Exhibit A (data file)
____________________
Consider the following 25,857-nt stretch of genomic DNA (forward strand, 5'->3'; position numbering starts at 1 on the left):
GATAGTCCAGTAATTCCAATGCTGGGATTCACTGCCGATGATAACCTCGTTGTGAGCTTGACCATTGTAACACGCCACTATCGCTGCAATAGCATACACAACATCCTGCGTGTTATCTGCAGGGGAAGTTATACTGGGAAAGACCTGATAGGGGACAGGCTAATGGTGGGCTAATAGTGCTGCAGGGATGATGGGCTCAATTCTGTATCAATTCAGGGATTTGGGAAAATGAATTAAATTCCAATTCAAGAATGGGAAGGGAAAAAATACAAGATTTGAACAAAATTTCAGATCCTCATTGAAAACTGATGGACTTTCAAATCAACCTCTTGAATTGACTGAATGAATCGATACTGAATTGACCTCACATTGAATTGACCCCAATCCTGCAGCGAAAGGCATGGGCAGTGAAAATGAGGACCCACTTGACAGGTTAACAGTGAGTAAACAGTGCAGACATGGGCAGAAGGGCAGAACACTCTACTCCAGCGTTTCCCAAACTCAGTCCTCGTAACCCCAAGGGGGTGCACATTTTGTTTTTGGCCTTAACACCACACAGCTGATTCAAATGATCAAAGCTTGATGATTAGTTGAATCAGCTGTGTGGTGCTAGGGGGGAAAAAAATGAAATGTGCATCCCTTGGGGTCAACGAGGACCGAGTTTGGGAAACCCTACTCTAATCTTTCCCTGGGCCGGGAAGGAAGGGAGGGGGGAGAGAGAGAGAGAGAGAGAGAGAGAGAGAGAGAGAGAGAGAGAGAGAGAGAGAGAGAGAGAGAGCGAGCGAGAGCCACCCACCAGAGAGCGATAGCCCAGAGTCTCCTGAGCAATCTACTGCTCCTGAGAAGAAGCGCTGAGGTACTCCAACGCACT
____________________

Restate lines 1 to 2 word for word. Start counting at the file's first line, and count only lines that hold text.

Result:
Consider the following 25,857-nt stretch of genomic DNA (forward strand, 5'->3'; position numbering starts at 1 on the left):
GATAGTCCAGTAATTCCAATGCTGGGATTCACTGCCGATGATAACCTCGTTGTGAGCTTGACCATTGTAACACGCCACTATCGCTGCAATAGCATACACAACATCCTGCGTGTTATCTGCAGGGGAAGTTATACTGGGAAAGACCTGATAGGGGACAGGCTAATGGTGGGCTAATAGTGCTGCAGGGATGATGGGCTCAATTCTGTATCAATTCAGGGATTTGGGAAAATGAATTAAATTCCAATTCAAGAATGGGAAGGGAAAAAATACAAGATTTGAACAAAATTTCAGATCCTCATTGAAAACTGATGGACTTTCAAATCAACCTCTTGAATTGACTGAATGAATCGATACTGAATTGACCTCACATTGAATTGACCCCAATCCTGCAGCGAAAGGCATGGGCAGTGAAAATGAGGACCCACTTGACAGGTTAACAGTGAGTAAACAGTGCAGACATGGGCAGAAGGGCAGAACACTCTACTCCAGCGTTTCCCAAACTCAGTCCTCGTAACCCCAAGGGGGTGCACATTTTGTTTTTGGCCTTAACACCACACAGCTGATTCAAATGATCAAAGCTTGATGATTAGTTGAATCAGCTGTGTGGTGCTAGGGGGGAAAAAAATGAAATGTGCATCCCTTGGGGTCAACGAGGACCGAGTTTGGGAAACCCTACTCTAATCTTTCCCTGGGCCGGGAAGGAAGGGAGGGGGGAGAGAGAGAGAGAGAGAGAGAGAGAGAGAGAGAGAGAGAGAGAGAGAGAGAGAGAGAGAGAGAGCGAGCGAGAGCCACCCACCAGAGAGCGATAGCCCAGAGTCTCCTGAGCAATCTACTGCTCCTGAGAAGAAGCGCTGAGGTACTCCAACGCACT